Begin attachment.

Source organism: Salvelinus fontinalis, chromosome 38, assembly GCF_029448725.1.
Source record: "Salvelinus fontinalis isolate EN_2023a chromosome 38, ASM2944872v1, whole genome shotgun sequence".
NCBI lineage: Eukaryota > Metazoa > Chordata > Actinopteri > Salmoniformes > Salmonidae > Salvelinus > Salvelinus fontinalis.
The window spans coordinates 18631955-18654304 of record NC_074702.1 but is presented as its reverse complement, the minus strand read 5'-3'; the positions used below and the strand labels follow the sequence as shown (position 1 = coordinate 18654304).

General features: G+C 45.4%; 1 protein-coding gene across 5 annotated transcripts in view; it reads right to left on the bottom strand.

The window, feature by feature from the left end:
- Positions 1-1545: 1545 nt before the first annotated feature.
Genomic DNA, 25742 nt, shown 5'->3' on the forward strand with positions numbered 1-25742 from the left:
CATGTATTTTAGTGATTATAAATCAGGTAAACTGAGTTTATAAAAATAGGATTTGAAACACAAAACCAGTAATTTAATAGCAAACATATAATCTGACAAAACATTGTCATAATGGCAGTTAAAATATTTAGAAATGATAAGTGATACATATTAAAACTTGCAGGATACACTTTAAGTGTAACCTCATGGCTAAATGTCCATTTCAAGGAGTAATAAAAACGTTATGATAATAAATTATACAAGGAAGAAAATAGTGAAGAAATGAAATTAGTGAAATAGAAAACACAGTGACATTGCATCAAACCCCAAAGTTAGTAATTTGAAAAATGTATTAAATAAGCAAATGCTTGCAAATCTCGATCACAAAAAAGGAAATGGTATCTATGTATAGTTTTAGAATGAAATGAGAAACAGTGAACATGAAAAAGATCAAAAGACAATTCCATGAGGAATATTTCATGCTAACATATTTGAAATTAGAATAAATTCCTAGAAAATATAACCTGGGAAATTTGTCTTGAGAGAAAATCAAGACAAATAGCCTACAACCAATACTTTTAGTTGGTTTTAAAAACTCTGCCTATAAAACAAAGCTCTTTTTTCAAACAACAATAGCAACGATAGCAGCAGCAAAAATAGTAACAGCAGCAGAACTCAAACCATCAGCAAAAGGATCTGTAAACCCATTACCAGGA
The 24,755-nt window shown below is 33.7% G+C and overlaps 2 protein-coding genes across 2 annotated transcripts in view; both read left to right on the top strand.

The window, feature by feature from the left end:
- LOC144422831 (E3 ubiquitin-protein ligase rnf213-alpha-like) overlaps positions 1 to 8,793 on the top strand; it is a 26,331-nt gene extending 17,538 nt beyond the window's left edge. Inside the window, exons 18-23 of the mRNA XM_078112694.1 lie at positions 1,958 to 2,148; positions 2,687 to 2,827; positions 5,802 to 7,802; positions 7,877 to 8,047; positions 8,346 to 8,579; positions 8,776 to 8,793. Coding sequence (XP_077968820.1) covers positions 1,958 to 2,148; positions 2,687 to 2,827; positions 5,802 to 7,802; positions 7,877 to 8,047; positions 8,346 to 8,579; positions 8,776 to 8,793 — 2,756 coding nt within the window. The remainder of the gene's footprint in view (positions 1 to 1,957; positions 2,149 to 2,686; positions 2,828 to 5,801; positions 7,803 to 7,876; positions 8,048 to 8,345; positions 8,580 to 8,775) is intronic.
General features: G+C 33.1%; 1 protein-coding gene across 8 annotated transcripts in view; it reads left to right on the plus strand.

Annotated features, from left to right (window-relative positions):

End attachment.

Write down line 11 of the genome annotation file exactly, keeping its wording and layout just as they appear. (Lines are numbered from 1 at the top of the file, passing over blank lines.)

The window, feature by feature from the left end: